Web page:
For Obama and France's Hollande, the question du jour: What's for dinner?

Presidents Obama and Hollande are showcasing their unity on such issues as Iran and Syria, but the evening will be all about caviar from Illinois, beef from Colorado, and chocolate from Hawaii.

Jacquelyn Martin/AP
French President Francois Hollande shakes hands with President Barack Obama after their joint news conference in the East Room of the White House, Tuesday, during a state visit.

With French President François Hollande at his side, President Obama joked at the White House Tuesday that on the French leader’s first trip to America in 1974 as a young man, he crossed the country “studying” the phenomenon of American fast food.

Indeed when Mr. Hollande sits down Tuesday evening at the White House state dinner in his honor, he’ll be served American cuisine – but it won’t be hamburgers and hot dogs.

The two presidents are celebrating what they say is the closest cooperation between the two old allies in years, if not decades.

At a White House press conference Tuesday afternoon – which Mr. Obama opened by wishing everyone there a “bon après-midi,” or “good afternoon” in French – the two leaders painted a tableau of unity and common interest on issues ranging from Syria and Iran’s nuclear capabilities to climate change.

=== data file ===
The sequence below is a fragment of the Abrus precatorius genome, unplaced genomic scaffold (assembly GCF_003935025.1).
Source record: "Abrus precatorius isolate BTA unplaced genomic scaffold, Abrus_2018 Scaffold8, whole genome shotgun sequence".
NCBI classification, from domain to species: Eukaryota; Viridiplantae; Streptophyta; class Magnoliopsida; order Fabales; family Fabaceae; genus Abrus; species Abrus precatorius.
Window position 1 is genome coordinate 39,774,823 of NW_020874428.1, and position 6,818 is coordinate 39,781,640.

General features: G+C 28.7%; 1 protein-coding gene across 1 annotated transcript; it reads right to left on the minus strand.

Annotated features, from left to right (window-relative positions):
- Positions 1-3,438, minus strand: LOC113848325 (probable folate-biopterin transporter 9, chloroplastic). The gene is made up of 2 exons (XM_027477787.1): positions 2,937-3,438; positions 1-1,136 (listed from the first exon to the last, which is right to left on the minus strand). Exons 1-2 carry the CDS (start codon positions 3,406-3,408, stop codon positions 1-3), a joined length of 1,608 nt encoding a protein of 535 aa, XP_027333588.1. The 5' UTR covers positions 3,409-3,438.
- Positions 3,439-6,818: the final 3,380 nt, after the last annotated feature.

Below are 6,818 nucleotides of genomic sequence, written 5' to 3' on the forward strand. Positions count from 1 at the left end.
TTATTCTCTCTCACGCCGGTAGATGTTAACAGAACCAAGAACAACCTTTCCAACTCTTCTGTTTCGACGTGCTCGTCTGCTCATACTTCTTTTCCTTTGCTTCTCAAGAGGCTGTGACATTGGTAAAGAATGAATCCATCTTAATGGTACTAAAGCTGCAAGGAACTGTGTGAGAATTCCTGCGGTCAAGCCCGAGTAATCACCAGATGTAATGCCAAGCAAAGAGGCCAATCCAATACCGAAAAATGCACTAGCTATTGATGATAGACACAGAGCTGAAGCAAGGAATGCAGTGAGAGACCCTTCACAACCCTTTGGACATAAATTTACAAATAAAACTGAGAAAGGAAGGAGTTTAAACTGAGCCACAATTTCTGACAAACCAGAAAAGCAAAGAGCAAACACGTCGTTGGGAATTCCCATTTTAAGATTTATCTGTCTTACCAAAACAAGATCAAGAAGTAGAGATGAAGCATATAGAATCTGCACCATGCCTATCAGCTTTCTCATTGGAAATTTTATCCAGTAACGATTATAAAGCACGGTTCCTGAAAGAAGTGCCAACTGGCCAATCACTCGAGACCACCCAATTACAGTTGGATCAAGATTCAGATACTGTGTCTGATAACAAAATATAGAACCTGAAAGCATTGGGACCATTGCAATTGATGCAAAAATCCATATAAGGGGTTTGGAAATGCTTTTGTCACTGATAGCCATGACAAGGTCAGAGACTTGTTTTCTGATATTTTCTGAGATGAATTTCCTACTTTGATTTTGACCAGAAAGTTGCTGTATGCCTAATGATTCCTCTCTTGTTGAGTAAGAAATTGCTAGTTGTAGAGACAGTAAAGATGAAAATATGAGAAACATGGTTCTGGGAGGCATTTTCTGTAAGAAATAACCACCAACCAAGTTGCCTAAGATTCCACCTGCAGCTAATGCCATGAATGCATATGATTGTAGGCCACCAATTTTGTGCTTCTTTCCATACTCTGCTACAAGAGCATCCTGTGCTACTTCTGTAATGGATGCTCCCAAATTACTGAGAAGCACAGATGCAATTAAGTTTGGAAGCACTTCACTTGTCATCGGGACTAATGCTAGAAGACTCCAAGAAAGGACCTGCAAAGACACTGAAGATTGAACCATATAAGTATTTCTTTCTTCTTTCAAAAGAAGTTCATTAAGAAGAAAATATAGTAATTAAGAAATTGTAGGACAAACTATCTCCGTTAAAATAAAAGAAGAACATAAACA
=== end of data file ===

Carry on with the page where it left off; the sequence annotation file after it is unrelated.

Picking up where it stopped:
But just as almost any wedding is about “the dress,” interest in Hollande’s state visit – at least to the extent it extends beyond the French leader’s tumultuous affairs of the heart – is largely focused on the state dinner Barack and Michelle Obama will hold for Hollande Tuesday night.  

The 350 guests will assemble in a heated tent on the South Lawn and be seated at tables featuring bouquets of blue flowers – iris and delphinium.  The lavish meal will include a range of American produce, from “caviar” – not culled from some distant sea but “from the estuaries of Illinois” according to the “Across America” menu – to Colorado beef served with 12 varieties of potatoes selected from farms in New York, Idaho, and California.

The “Winter Garden Salad,” consisting of “petite” radishes and carrots, pays tribute to Michelle Obama’s White House Kitchen Garden, where – according to the menu – “little hints of spring are already starting to sprout.” The red wine vinaigrette will be made with a hint of honey from the White House beehive.

The chocolate malted cake to be served for dessert will boast bittersweet chocolate from Hawaii, tangerines from Florida, and will be served “à la mode” with vanilla ice cream from Pennsylvania – although the American adaptation of a French expression may confuse the French leader, since no Frenchman would associate “à la mode” with ice cream.

Entertainment will be provided by singer Mary J. Blige.

Of course the issue on every guest’s mind will be the state of Hollande’s personal relationships. Not to be outdone by his predecessor, Nicholas Sarkozy – who announced just days before his 2007 visit to Washington that he was getting a divorce – Hollande recently announced the end of his longtime relationship with former French journalist Valerie Trierweiler. Hollande had been caught by the French press arriving for a late-night rendezvous at the apartment of a French actress.

The French and American journalists assembled at the White House press conference may have wanted to ask Hollande about his personal affairs, but instead they kept to serious international issues.